When I started writing about the intersection between yoga and body image in 2010, it was to share how yoga had made a positive impact on my body image—one that had been toxic and negative most of my life. It’s a stance that I continue to take: yoga can re-connect us to our bodies and return us to ourselves in compassion, humility, grace, love and forgiveness.
But, the conversation was complicated, and still is. The mainstreaming of yoga started around 2000 (five years before Chuck Miller and Maty Ezraty sold Yoga Works to AskJeeves.com). The practice passed through the filter of popular culture. As a result, and as a way to remain competitive (not to mention capitalize on yoga’s increased popularity and access to a larger market), Yoga Journal covers changed, advertisements of an increasing number of yoga products increased and reflected the marketing tactics employed by many of the high-end fashion magazines, the emergence of the yoga celebrity and the cult of personality flourished, as well as the styles and “brands” of yoga taught.
In the process, "contemporary" yoga culture emerged and it became imperative to distinguish between yoga practice and yoga culture (as well as the business and branding of yoga) – they are not the same. Yoga culture began to look like our celebrity-obsessed, white-washed, size-zero pop culture with a bit of “spirituality” thrown in the mix.
And, unfortunately, the visual representation of the “yoga body” and what a “yogi” is in yoga publications and on social media, mimic the sterile, homogenous and one-dimensional images of beauty in mainstream culture. Yet those images are not benign. They marginalize many members of the yoga community and elevate one “yoga body” over all others.
The frustration of some members of the yoga community has brought various corporations, publications and public figures under fire for perpetuating these stereotypes and fueling body-image anxiety.
On July 12, lululemon and Yoga Journal came to the table at The Practice of Leadership panel discussion at YJLIVE! in San Diego to discuss the relationship between yoga culture and body image. The main goal: to examine the current representation of yogis and yoga bodies, the effects of this imagery and what can be done to create positive change for the yoga community as a whole.
There’s no doubt in my mind that this represents a water-shed moment in yoga culture. And, while people may remain skeptical about the motives behind this conversation, this is a brave and courageous move to continue to build on.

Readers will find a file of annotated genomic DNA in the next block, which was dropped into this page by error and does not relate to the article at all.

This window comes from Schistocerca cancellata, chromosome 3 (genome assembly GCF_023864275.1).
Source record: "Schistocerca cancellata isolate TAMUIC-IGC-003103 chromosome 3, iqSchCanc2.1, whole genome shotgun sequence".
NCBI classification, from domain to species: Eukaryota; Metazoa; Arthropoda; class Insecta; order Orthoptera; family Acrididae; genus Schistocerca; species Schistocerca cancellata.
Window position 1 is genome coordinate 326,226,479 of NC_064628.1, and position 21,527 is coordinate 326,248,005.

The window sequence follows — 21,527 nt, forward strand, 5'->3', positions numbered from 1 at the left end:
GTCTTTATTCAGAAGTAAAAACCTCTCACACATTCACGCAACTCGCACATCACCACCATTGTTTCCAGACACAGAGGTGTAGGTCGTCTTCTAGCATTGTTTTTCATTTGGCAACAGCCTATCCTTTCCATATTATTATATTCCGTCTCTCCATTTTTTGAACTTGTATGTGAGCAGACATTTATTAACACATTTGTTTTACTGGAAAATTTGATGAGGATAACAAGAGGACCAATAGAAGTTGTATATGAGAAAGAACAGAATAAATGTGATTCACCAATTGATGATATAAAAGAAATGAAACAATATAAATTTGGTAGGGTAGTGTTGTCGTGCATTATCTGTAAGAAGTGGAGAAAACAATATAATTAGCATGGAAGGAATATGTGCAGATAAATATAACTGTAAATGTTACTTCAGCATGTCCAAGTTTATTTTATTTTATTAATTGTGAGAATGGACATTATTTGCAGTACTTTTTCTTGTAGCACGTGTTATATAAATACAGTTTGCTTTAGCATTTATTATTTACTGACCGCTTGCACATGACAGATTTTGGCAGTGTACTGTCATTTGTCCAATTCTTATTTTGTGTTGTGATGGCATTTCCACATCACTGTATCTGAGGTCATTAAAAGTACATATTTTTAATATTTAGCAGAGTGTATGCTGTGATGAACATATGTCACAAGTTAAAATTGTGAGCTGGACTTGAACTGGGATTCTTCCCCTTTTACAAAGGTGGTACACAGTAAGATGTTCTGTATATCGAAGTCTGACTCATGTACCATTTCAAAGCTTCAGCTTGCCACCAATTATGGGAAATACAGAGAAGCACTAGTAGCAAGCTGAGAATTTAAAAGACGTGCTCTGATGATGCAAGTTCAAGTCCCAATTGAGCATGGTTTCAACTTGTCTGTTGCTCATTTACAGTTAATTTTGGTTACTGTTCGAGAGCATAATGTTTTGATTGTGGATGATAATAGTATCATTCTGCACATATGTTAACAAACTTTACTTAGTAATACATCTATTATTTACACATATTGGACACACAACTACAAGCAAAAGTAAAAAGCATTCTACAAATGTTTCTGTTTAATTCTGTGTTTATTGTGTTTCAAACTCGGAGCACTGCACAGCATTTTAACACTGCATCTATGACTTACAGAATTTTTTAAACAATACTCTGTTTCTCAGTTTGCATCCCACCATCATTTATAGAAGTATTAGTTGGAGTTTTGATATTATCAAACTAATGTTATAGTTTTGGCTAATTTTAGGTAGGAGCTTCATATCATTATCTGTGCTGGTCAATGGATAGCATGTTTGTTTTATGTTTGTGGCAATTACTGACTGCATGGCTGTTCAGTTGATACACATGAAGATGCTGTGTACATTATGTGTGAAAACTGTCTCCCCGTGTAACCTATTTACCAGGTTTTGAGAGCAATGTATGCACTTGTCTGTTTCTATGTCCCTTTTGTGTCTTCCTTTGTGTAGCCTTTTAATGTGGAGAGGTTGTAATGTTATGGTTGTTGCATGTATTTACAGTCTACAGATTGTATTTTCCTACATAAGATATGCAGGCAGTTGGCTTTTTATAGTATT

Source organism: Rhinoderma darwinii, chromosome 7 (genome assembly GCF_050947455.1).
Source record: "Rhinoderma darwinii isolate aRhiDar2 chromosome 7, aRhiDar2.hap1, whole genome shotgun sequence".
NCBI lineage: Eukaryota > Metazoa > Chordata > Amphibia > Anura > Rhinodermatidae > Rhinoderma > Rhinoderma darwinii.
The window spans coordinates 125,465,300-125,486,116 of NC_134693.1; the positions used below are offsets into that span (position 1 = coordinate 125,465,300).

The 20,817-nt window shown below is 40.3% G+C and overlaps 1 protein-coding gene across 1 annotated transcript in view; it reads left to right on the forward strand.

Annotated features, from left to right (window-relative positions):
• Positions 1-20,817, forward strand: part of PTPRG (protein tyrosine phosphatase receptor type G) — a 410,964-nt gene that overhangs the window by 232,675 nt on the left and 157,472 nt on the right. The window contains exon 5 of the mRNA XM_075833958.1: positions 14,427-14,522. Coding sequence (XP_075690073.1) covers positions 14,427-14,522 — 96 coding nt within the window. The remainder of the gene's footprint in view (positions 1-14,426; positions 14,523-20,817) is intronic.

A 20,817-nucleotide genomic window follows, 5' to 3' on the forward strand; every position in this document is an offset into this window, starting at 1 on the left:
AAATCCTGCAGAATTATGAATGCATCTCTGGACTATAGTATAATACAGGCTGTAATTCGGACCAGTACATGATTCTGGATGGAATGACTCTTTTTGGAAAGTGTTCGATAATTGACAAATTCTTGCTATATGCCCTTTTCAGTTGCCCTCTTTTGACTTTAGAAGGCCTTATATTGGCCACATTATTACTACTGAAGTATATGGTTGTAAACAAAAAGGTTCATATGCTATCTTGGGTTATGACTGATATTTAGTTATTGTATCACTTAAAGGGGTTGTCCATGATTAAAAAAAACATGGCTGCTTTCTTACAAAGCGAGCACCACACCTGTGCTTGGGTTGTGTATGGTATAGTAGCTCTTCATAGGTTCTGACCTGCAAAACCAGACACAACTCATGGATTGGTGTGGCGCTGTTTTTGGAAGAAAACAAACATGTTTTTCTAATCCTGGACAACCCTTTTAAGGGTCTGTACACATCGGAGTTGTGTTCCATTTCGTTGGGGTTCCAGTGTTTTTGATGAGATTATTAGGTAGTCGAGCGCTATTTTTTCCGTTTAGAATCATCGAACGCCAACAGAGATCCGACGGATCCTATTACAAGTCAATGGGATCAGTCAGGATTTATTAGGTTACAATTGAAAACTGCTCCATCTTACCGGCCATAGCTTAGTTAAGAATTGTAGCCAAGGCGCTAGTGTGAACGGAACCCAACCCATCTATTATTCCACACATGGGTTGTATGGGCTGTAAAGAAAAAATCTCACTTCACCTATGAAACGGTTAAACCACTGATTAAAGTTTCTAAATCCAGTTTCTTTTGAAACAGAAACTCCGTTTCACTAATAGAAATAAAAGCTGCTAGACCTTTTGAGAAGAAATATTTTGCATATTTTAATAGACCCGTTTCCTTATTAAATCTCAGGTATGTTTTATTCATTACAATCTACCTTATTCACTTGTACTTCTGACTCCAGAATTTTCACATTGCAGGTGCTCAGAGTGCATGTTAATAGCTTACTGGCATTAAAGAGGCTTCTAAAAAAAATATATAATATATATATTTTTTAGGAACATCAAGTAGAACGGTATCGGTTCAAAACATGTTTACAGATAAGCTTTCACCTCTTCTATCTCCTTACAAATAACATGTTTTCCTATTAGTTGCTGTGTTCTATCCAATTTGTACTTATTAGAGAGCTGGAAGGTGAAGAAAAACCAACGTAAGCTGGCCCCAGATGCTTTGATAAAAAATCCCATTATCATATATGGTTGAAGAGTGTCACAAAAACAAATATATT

Based on our dialogue, here are my 5 things to consider as we move forward:
1. Conscious conversation: It is possible to navigate uncomfortable topics and conflict with compassion and courage. And, as a “conscious community,” it’s up to us to live our practice by showing up and engaging with respect, humanity, and curiosity. Panel moderators, Kerri Kelley and Hala Khouri, set the groundwork and tone for a conversation that I view as successful and productive. In future conversations, we can continue to ask ourselves how to approach conflict and be authentic in the process.
2.How do we define yoga?: Inevitably, in discussions about yoga and body image, we need to dissect what “yoga” means. Asana? Meditation? Awareness? While I don’t propose to have the complete answer, I certainly have an opinion. And I do know not everything or anything can be called “yoga.” I also know not all yoga practices are taught in the same way or emphasize the same things. And when it comes to body image, practicing with a yoga teacher that (un)consciously touts the body (i.e. “bikini season”) as an incentive for doing more vinyasa, will not make a positive impact. In fact, yoga classes like these, that emulate fitness rhetoric, can actually exacerbate body dissatisfaction.
3.Conscious community and responsibility: What is the role and responsibility of the yoga teacher in facilitating safe, body-positive spaces? What is the role and responsibility of yoga publications and corporations in creating and disseminating inclusive and diverse representations of yogis and the yoga body? Which teachers are most heavily promoted? Is it because of their marketability, skill or knowledge? What images do we as yoga teachers and practitioners share on social media? Do we only post and share images of flexible, thin and toned bodies or do we promote a diverse range of images? We all create the yoga culture and we can all turn the tide.
4. How do we define “health”? In promoting yoga as the key to a “healthy” lifestyle, how many fallacies, inaccuracies and stereotypes do we perpetuate when we focus on a body type that statistically represents only 5% of the population? Are we equating “health” with weight, BMI, flexibility, strength, or absence of disease? Too often, people, including yoga practitioners, undermine their health in its pursuit. How can we continue promoting wellness and “health” while increasing the range of diversity we feature and celebrate?
5. Authentic inspiration: In discussing aspirational marketing, the panel agreed that authenticity is what is most inspiring, beautiful and powerful. And in focusing on authentic representations of beauty, power and sensuality, we’ll be able to create fully-dimensional and diverse imagery of yogis and the yoga body that promote inclusivity, self-love and acceptance.
Melanie Klein, M.A., is a writer, speaker and Associate Faculty member at Santa Monica College teaching Sociology and Women’s Studies. She is a contributing author in 21st Century Yoga: Culture, Politics and Practice and is featured in Conversations with Modern Yogis. She is the co-editor of Yoga and Body Image: 25 Personal Stories About Beauty, Bravery + Loving Your Body, and co-founder of the Yoga and Body Image Coalition.
See more on our Practice of Leadership Panel: